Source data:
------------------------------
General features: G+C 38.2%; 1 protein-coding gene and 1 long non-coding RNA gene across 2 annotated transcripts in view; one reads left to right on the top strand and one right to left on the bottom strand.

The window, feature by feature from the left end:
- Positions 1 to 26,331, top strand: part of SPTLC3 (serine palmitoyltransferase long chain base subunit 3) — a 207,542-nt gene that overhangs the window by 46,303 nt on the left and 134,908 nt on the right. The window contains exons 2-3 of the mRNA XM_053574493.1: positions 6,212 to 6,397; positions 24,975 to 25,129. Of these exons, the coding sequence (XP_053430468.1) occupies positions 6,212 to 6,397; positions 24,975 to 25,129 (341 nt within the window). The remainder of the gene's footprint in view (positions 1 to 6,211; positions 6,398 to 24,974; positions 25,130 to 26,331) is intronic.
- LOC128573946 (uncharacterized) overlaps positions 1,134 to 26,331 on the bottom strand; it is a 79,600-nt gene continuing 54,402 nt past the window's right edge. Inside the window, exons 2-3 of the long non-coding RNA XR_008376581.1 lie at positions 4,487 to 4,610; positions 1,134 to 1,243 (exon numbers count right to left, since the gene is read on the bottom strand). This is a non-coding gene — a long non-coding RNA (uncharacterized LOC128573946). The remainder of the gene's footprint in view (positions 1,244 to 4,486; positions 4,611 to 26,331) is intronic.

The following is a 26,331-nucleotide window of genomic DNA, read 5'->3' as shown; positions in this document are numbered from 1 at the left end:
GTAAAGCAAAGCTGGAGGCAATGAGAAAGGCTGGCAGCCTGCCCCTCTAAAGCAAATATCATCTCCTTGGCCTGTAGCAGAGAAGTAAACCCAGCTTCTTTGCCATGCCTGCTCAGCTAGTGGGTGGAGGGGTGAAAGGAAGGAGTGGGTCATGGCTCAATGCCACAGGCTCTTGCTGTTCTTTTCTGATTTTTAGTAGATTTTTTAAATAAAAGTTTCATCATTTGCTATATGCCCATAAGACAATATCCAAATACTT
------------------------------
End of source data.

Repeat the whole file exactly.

General features: G+C 38.2%; 1 protein-coding gene and 1 long non-coding RNA gene across 2 annotated transcripts in view; one reads left to right on the top strand and one right to left on the bottom strand.

The window, feature by feature from the left end:
- Positions 1 to 26,331, top strand: part of SPTLC3 (serine palmitoyltransferase long chain base subunit 3) — a 207,542-nt gene that overhangs the window by 46,303 nt on the left and 134,908 nt on the right. The window contains exons 2-3 of the mRNA XM_053574493.1: positions 6,212 to 6,397; positions 24,975 to 25,129. Of these exons, the coding sequence (XP_053430468.1) occupies positions 6,212 to 6,397; positions 24,975 to 25,129 (341 nt within the window). The remainder of the gene's footprint in view (positions 1 to 6,211; positions 6,398 to 24,974; positions 25,130 to 26,331) is intronic.
- LOC128573946 (uncharacterized) overlaps positions 1,134 to 26,331 on the bottom strand; it is a 79,600-nt gene continuing 54,402 nt past the window's right edge. Inside the window, exons 2-3 of the long non-coding RNA XR_008376581.1 lie at positions 4,487 to 4,610; positions 1,134 to 1,243 (exon numbers count right to left, since the gene is read on the bottom strand). This is a non-coding gene — a long non-coding RNA (uncharacterized LOC128573946). The remainder of the gene's footprint in view (positions 1,244 to 4,486; positions 4,611 to 26,331) is intronic.

The following is a 26,331-nucleotide window of genomic DNA, read 5'->3' as shown; positions in this document are numbered from 1 at the left end:
GTAAAGCAAAGCTGGAGGCAATGAGAAAGGCTGGCAGCCTGCCCCTCTAAAGCAAATATCATCTCCTTGGCCTGTAGCAGAGAAGTAAACCCAGCTTCTTTGCCATGCCTGCTCAGCTAGTGGGTGGAGGGGTGAAAGGAAGGAGTGGGTCATGGCTCAATGCCACAGGCTCTTGCTGTTCTTTTCTGATTTTTAGTAGATTTTTTAAATAAAAGTTTCATCATTTGCTATATGCCCATAAGACAATATCCAAATACTT